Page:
However, generating over 30% of its revenue outside the U.S., the company is susceptible to currency fluctuations. Furthermore, targeting “aspirational” customers through its moderate prices, while offering high-end products, makes it highly sensitive to discretionary spending power variations.

Offering slower growth prospects and several competitive challenges, including new industry entrants and fashion-related risks, Coach looks like a hold case for now -- especially if compared to Kors -- and its valuation, pretty fair. (Nevertheless, for those looking for stable companies with sustainable growth ahead of them, which also return value to investors, Coach could be a pick, yielding about 2.30% in the form of dividends).

Tiffany: Price for luxury 

Tiffany is probably the most well-known jewelry retailer in the world. For decades, its brand name has been a synonym for luxury and an indicator of socio-economic status. This has provided the firm with a fair moat and plenty of client loyalty. However, the company´s stock doesn´t look like a buy at the moment; trading at 23.9 times its earnings, a 37% premium to the industry mean, while offering below average expected EPS growth rates of about 12% per year, the shares look quite overvalued.

The main concerns about Tiffany´s future growth comprise the effect of macroeconomic headwinds and a sluggish recovery in the U.S. and Europe; its sensibility to input costs, especially those of diamonds and precious metals, its high exposure to fluctuations in foreign currencies due to its strong international presence, its contracting gross margin, and its high dependence on its New York and, to a lesser degree, Japanese businesses.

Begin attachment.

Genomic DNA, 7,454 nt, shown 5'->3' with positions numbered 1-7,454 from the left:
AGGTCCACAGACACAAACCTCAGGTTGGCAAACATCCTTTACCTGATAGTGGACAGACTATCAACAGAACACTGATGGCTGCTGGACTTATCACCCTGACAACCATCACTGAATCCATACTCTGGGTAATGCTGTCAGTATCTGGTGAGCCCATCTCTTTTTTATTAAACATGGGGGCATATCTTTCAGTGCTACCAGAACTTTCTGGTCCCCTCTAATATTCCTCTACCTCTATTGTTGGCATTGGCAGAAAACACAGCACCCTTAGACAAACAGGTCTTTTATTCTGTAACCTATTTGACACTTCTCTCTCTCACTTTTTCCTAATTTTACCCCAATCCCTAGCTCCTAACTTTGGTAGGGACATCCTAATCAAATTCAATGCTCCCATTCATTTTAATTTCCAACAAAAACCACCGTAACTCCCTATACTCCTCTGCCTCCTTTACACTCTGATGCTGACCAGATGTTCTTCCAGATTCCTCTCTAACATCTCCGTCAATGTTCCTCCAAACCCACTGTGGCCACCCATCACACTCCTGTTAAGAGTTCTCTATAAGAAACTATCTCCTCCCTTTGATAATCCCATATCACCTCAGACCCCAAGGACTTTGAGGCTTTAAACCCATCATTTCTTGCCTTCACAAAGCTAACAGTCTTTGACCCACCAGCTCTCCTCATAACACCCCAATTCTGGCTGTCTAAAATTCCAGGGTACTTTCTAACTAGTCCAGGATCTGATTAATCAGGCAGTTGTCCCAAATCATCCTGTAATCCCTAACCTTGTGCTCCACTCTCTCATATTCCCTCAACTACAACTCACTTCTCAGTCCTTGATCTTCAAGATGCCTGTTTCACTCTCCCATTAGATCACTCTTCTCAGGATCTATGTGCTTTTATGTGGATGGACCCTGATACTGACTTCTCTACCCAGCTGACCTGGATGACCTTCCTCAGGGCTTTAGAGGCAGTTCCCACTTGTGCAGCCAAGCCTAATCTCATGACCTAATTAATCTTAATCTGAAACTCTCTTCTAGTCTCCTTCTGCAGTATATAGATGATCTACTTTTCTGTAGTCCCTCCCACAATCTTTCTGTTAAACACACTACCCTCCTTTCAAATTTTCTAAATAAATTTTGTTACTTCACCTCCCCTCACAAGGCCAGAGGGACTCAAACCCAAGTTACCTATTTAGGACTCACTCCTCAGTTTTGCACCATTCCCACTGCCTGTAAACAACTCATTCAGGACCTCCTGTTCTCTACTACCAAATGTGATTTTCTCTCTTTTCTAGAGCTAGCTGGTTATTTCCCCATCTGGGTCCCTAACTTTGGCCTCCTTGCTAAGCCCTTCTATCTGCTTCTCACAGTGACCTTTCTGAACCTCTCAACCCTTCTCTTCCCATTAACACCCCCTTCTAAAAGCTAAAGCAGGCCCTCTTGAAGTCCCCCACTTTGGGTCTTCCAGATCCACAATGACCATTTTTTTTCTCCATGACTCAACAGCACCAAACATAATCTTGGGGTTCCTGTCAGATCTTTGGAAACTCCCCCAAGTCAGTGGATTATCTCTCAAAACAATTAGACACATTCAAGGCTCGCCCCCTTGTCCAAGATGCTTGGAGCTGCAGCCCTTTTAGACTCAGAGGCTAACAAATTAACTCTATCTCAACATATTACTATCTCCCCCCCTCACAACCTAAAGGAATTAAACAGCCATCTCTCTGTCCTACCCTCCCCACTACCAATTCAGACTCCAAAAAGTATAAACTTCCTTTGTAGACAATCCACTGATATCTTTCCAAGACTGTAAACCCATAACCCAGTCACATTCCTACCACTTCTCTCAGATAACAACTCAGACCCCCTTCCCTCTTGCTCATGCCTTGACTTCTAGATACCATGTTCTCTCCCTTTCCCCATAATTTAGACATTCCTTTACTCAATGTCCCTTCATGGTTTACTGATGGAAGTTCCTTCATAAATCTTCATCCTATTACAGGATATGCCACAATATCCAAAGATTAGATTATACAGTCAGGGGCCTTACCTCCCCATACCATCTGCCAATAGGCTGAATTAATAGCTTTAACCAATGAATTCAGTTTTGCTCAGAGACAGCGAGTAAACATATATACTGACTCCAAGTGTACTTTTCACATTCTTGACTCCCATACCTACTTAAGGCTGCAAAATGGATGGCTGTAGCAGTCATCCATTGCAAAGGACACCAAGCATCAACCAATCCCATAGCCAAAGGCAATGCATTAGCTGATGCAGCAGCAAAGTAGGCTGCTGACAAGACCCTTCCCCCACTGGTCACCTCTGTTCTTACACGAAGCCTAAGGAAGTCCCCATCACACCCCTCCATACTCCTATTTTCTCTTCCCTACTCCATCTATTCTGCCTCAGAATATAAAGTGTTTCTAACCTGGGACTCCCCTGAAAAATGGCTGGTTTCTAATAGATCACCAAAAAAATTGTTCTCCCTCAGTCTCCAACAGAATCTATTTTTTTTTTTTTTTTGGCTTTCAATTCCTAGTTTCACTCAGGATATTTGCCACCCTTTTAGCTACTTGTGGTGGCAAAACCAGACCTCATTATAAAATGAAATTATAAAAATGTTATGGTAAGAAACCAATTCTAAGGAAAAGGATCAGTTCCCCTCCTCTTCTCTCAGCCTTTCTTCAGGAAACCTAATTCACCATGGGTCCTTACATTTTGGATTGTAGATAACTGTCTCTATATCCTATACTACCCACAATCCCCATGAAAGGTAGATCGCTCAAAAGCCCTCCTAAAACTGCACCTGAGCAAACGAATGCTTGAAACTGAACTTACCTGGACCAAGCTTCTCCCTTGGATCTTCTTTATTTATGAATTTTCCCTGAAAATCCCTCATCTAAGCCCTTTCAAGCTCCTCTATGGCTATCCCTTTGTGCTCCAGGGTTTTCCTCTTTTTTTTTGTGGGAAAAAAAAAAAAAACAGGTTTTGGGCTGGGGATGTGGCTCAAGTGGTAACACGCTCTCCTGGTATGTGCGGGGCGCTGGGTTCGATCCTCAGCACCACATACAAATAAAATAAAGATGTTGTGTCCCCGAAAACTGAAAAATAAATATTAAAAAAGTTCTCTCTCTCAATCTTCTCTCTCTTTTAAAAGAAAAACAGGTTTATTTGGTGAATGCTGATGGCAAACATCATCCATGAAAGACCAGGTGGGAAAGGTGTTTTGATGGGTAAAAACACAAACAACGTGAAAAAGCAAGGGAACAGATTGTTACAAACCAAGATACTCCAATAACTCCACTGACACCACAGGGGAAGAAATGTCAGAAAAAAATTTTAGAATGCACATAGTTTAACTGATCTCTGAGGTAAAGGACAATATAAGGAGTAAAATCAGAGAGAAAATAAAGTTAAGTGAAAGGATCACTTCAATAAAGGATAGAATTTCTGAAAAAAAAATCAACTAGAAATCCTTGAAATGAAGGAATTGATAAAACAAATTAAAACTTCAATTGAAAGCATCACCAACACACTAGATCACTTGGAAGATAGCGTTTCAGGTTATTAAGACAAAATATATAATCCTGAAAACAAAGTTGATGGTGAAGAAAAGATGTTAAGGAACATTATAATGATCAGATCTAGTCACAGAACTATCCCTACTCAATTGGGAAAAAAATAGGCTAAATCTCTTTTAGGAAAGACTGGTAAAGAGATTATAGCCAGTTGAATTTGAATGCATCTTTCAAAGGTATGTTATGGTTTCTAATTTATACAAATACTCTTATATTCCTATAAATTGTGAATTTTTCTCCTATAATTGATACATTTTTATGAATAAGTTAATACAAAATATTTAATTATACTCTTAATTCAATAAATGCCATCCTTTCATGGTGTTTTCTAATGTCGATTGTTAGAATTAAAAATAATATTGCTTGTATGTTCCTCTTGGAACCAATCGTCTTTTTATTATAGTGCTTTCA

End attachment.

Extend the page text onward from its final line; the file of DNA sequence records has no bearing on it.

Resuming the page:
Nevertheless, some strong points in its business and operational model make this company worth keeping an eye on. For starters, its massive diamond purchases allow the firm to leverage over suppliers and supply chains, thus widening margins -- its operating margin of 18.2% is over double the industry average. Moreover, several capital investments in distribution, manufacturing, and diamond sourcing processes should start paying out soon, contributing to further widen the firm´s margins.

In addition, revenue and net income have been consistently growing at a very fast pace over the past couple of years, doubling and tripling industry means.

Bottom line

Both Tiffany and Coach seem poised to deliver sustainable EPS growth rates over the next half decade, yield generous dividends regularly and trade below average valuations. However, Kors is my stock of choice, even in spite of its much higher valuation. Offering compelling growth prospects for the long-term, moated and poised to outperform its peers, this is a value stock at the moment.

Michael Kors is one of today's hottest high-end fashion brands, and that's translated into one of the best-performing stocks in retail. But with all that growth, has the stock finally become too expensive, or is there still room left to run? The Motley Fool's premium report on Michael Kors gives investors all the information they need to make the right decision, covering the must-watch areas, opportunities, and threats to the company that investors need to know. To claim your copy, simply click here now for instant access.


Damian Illia has no position in any stocks mentioned. The Motley Fool recommends Coach. The Motley Fool owns shares of Coach. Try any of our Foolish newsletter services free for 30 days. We Fools may not all hold the same opinions, but we all believe that considering a diverse range of insights makes us better investors. The Motley Fool has a disclosure policy. Is this post wrong? Click here. Think you can do better? Join us and write your own!

blog comments powered by Disqus

Compare Brokers

Fool Disclosure